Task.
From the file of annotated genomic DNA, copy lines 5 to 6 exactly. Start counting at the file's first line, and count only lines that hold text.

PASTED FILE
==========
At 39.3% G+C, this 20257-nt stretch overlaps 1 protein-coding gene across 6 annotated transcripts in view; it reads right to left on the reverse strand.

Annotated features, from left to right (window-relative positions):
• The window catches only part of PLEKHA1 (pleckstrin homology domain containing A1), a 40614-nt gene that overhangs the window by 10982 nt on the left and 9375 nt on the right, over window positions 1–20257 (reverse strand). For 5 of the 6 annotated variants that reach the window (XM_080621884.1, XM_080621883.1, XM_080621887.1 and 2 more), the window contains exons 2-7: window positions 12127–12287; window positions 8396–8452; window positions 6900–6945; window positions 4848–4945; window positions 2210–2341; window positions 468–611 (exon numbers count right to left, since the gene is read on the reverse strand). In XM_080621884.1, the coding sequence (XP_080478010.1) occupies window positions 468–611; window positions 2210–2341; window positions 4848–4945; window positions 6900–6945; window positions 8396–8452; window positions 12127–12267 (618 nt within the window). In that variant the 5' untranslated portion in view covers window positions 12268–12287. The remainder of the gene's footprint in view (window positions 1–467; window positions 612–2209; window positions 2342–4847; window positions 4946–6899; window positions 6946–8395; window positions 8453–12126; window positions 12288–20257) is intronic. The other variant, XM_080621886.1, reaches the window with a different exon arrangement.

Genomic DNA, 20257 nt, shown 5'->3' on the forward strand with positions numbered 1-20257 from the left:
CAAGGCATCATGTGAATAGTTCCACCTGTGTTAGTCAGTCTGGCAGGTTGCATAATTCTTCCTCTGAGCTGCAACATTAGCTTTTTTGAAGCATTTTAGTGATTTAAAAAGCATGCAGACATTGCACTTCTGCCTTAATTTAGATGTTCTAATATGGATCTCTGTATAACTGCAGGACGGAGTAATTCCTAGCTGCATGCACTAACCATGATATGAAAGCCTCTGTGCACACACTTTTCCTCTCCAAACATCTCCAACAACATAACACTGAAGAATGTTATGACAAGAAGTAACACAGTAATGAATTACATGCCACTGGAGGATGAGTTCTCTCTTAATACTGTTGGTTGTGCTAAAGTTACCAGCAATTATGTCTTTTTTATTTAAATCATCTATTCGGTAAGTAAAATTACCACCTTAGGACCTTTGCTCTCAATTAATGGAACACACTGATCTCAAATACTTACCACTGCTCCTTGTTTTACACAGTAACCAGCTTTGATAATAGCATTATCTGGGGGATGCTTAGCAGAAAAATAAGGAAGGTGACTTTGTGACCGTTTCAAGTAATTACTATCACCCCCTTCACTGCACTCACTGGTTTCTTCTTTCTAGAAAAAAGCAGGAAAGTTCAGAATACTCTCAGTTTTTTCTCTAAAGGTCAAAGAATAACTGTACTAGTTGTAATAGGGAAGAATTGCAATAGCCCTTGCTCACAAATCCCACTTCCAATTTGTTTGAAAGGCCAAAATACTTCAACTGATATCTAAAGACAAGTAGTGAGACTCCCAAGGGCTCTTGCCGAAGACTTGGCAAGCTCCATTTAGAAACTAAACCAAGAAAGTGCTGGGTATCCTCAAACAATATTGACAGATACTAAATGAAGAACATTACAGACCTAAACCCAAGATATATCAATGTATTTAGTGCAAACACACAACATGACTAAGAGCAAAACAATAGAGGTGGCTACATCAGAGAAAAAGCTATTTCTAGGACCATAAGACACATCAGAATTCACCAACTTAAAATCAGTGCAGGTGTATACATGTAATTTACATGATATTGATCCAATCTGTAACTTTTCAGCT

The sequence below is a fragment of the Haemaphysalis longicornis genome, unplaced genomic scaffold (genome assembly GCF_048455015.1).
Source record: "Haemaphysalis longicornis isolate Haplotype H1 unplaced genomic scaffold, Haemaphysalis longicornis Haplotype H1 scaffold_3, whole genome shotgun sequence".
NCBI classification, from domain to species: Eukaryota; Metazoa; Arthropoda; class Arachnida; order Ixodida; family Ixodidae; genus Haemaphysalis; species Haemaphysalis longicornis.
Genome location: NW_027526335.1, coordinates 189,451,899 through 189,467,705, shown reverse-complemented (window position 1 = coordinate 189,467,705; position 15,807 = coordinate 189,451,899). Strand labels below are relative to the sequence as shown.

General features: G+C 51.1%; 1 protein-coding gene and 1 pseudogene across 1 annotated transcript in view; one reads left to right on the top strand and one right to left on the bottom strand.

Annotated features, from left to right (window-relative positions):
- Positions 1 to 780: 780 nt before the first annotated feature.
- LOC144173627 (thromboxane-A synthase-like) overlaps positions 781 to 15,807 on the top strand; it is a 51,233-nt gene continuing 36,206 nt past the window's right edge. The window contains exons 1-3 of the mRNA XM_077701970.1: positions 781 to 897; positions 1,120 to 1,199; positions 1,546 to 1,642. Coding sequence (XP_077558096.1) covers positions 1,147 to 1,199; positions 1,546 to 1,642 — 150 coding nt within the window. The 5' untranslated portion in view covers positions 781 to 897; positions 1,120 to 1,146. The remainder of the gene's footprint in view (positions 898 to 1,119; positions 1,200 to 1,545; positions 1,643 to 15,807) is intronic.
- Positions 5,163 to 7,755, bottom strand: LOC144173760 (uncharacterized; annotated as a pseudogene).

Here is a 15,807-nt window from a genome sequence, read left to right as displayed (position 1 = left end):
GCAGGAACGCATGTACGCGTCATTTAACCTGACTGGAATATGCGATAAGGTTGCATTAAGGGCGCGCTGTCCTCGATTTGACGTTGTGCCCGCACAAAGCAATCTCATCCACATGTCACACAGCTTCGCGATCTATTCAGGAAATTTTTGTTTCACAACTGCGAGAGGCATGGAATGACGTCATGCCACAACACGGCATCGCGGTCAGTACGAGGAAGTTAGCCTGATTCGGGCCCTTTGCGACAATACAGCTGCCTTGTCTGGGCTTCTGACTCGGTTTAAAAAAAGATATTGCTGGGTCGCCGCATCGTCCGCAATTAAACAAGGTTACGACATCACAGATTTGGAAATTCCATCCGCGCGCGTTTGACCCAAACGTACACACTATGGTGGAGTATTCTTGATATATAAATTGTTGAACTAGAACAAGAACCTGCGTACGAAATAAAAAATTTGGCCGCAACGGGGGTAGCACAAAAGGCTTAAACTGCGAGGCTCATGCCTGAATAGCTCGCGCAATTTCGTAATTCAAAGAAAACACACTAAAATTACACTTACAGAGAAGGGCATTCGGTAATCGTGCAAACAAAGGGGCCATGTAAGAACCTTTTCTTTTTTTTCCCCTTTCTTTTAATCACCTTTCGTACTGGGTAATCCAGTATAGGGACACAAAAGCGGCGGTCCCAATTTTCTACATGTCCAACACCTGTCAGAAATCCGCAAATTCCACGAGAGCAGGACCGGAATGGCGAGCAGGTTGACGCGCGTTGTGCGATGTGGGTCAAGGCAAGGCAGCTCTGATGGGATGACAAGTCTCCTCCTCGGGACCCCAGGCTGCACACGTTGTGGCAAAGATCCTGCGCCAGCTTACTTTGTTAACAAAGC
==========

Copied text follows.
CAAGGCATCATGTGAATAGTTCCACCTGTGTTAGTCAGTCTGGCAGGTTGCATAATTCTTCCTCTGAGCTGCAACATTAGCTTTTTTGAAGCATTTTAGTGATTTAAAAAGCATGCAGACATTGCACTTCTGCCTTAATTTAGATGTTCTAATATGGATCTCTGTATAACTGCAGGACGGAGTAATTCCTAGCTGCATGCACTAACCATGATATGAAAGCCTCTGTGCACACACTTTTCCTCTCCAAACATCTCCAACAACATAACACTGAAGAATGTTATGACAAGAAGTAACACAGTAATGAATTACATGCCACTGGAGGATGAGTTCTCTCTTAATACTGTTGGTTGTGCTAAAGTTACCAGCAATTATGTCTTTTTTATTTAAATCATCTATTCGGTAAGTAAAATTACCACCTTAGGACCTTTGCTCTCAATTAATGGAACACACTGATCTCAAATACTTACCACTGCTCCTTGTTTTACACAGTAACCAGCTTTGATAATAGCATTATCTGGGGGATGCTTAGCAGAAAAATAAGGAAGGTGACTTTGTGACCGTTTCAAGTAATTACTATCACCCCCTTCACTGCACTCACTGGTTTCTTCTTTCTAGAAAAAAGCAGGAAAGTTCAGAATACTCTCAGTTTTTTCTCTAAAGGTCAAAGAATAACTGTACTAGTTGTAATAGGGAAGAATTGCAATAGCCCTTGCTCACAAATCCCACTTCCAATTTGTTTGAAAGGCCAAAATACTTCAACTGATATCTAAAGACAAGTAGTGAGACTCCCAAGGGCTCTTGCCGAAGACTTGGCAAGCTCCATTTAGAAACTAAACCAAGAAAGTGCTGGGTATCCTCAAACAATATTGACAGATACTAAATGAAGAACATTACAGACCTAAACCCAAGATATATCAATGTATTTAGTGCAAACACACAACATGACTAAGAGCAAAACAATAGAGGTGGCTACATCAGAGAAAAAGCTATTTCTAGGACCATAAGACACATCAGAATTCACCAACTTAAAATCAGTGCAGGTGTATACATGTAATTTACATGATATTGATCCAATCTGTAACTTTTCAGCT

The sequence below is a fragment of the Haemaphysalis longicornis genome, unplaced genomic scaffold (genome assembly GCF_048455015.1).